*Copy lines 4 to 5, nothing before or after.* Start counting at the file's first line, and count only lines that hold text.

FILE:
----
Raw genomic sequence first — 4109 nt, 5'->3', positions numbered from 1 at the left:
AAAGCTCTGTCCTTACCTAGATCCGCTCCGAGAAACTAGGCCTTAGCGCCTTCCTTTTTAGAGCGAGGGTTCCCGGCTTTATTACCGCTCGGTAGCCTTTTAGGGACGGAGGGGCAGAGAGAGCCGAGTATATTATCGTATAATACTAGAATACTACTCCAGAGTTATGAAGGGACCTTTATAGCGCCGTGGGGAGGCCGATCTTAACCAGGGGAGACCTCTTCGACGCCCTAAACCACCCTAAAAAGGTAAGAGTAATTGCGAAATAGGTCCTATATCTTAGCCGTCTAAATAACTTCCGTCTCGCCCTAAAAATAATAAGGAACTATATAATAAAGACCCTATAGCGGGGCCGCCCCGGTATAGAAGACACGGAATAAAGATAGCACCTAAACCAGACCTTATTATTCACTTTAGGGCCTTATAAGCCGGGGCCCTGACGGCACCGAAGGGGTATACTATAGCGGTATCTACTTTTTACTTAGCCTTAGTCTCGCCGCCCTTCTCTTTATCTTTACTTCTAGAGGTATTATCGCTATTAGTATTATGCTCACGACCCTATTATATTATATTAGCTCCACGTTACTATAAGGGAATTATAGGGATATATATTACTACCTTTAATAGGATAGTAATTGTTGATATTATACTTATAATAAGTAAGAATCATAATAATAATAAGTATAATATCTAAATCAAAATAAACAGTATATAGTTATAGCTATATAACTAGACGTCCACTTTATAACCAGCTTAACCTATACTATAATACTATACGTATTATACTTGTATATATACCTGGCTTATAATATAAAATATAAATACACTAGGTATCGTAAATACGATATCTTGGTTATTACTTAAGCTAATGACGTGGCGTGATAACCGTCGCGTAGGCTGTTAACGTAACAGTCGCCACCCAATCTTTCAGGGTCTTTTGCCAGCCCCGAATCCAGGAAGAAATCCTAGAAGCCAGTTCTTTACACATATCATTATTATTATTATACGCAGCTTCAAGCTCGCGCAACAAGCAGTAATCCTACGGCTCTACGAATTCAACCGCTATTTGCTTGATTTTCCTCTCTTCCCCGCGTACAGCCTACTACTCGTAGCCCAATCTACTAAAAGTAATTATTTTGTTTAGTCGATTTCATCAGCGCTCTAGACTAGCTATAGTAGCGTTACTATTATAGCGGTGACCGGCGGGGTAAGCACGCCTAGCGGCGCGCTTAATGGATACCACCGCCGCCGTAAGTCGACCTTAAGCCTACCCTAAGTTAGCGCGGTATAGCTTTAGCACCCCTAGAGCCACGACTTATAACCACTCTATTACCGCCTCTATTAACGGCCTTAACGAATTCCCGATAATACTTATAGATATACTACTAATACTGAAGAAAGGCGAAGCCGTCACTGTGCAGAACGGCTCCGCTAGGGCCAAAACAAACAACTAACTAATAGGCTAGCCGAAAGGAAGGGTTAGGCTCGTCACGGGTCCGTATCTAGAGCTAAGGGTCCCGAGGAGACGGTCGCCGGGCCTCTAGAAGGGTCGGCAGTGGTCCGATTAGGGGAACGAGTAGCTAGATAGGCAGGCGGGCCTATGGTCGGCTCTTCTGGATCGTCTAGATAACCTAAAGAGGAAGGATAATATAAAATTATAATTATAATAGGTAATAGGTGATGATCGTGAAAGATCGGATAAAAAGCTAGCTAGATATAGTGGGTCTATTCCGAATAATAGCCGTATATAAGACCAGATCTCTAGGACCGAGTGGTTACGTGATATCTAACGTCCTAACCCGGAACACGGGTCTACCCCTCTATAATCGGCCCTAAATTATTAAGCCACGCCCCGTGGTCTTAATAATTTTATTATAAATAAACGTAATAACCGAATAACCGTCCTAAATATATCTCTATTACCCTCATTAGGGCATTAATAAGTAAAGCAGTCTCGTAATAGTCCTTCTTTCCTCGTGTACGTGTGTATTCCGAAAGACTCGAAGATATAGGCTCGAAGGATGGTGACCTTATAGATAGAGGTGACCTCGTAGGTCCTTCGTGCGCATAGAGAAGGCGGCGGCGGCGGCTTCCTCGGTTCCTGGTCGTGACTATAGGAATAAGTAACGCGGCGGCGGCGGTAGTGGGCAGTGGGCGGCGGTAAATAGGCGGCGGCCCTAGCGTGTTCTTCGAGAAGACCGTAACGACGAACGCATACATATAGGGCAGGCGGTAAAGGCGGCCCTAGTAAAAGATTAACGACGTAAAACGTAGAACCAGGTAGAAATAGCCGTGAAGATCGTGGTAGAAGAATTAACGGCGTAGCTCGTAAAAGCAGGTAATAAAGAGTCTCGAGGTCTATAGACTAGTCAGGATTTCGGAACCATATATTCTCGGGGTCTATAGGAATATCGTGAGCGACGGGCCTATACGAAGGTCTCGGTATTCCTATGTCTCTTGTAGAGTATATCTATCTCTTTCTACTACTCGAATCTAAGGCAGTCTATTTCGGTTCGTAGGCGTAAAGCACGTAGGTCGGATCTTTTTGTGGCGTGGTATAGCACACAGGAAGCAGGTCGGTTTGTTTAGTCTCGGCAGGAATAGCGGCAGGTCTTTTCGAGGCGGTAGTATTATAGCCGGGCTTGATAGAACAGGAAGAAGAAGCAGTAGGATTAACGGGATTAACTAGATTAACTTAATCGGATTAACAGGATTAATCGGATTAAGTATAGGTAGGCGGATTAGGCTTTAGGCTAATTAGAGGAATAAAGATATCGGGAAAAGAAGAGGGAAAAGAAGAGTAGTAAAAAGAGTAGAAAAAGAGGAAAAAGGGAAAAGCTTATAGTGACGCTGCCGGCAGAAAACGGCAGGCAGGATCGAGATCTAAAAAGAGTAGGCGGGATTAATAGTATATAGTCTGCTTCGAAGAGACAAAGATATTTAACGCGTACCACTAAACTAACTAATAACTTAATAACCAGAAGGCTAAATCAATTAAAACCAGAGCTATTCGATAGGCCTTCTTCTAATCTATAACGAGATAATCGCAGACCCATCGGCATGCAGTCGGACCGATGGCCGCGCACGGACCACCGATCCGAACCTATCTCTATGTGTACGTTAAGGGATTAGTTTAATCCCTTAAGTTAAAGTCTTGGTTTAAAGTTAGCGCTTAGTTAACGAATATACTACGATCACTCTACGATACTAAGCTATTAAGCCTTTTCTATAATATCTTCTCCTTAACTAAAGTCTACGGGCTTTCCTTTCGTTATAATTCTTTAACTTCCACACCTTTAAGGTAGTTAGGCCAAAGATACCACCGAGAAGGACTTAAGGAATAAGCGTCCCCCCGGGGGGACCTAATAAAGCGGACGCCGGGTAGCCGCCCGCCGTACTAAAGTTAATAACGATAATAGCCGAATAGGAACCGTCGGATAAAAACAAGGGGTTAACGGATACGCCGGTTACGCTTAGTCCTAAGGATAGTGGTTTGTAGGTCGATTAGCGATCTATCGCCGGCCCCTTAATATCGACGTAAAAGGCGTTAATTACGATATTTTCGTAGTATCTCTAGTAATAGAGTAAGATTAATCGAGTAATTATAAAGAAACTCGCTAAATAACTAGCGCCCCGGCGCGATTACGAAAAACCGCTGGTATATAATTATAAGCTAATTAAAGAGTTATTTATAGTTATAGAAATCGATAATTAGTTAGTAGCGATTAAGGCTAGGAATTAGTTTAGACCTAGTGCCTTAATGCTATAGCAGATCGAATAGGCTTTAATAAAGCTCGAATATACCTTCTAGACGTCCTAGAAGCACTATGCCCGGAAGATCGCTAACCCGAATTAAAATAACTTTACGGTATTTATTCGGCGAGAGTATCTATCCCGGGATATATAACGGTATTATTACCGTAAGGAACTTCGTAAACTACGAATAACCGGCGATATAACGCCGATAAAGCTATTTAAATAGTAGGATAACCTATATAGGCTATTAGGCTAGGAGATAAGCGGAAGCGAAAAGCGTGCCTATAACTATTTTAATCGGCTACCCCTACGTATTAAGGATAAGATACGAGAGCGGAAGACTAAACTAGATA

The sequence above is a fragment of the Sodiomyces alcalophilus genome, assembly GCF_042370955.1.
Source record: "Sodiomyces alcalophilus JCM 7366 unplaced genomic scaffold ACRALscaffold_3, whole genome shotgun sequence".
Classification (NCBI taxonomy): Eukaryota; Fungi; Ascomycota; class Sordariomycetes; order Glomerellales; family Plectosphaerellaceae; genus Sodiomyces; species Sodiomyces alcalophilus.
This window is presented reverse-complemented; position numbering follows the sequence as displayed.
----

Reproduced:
Source record: "Sodiomyces alcalophilus JCM 7366 unplaced genomic scaffold ACRALscaffold_3, whole genome shotgun sequence".
Classification (NCBI taxonomy): Eukaryota; Fungi; Ascomycota; class Sordariomycetes; order Glomerellales; family Plectosphaerellaceae; genus Sodiomyces; species Sodiomyces alcalophilus.